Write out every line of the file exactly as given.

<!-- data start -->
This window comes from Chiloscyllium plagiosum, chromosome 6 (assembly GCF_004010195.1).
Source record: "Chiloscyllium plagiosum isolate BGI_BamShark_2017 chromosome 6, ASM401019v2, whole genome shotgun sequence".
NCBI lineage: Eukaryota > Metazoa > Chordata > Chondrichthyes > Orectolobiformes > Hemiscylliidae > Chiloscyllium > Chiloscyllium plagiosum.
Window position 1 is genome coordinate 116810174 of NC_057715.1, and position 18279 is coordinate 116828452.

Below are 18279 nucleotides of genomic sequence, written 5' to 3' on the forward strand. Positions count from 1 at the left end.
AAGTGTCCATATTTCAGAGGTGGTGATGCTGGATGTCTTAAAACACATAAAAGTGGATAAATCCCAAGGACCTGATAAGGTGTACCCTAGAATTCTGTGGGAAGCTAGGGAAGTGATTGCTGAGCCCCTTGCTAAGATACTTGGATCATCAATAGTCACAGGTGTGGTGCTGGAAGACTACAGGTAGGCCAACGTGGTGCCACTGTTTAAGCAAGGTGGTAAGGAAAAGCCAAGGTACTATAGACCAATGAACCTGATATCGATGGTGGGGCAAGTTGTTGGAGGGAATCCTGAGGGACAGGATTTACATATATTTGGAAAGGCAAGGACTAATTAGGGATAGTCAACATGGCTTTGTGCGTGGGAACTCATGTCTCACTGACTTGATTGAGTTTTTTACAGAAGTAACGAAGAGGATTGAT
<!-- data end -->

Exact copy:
This window comes from Chiloscyllium plagiosum, chromosome 6 (assembly GCF_004010195.1).
Source record: "Chiloscyllium plagiosum isolate BGI_BamShark_2017 chromosome 6, ASM401019v2, whole genome shotgun sequence".
NCBI lineage: Eukaryota > Metazoa > Chordata > Chondrichthyes > Orectolobiformes > Hemiscylliidae > Chiloscyllium > Chiloscyllium plagiosum.
Window position 1 is genome coordinate 116810174 of NC_057715.1, and position 18279 is coordinate 116828452.

Below are 18279 nucleotides of genomic sequence, written 5' to 3' on the forward strand. Positions count from 1 at the left end.
AAGTGTCCATATTTCAGAGGTGGTGATGCTGGATGTCTTAAAACACATAAAAGTGGATAAATCCCAAGGACCTGATAAGGTGTACCCTAGAATTCTGTGGGAAGCTAGGGAAGTGATTGCTGAGCCCCTTGCTAAGATACTTGGATCATCAATAGTCACAGGTGTGGTGCTGGAAGACTACAGGTAGGCCAACGTGGTGCCACTGTTTAAGCAAGGTGGTAAGGAAAAGCCAAGGTACTATAGACCAATGAACCTGATATCGATGGTGGGGCAAGTTGTTGGAGGGAATCCTGAGGGACAGGATTTACATATATTTGGAAAGGCAAGGACTAATTAGGGATAGTCAACATGGCTTTGTGCGTGGGAACTCATGTCTCACTGACTTGATTGAGTTTTTTACAGAAGTAACGAAGAGGATTGAT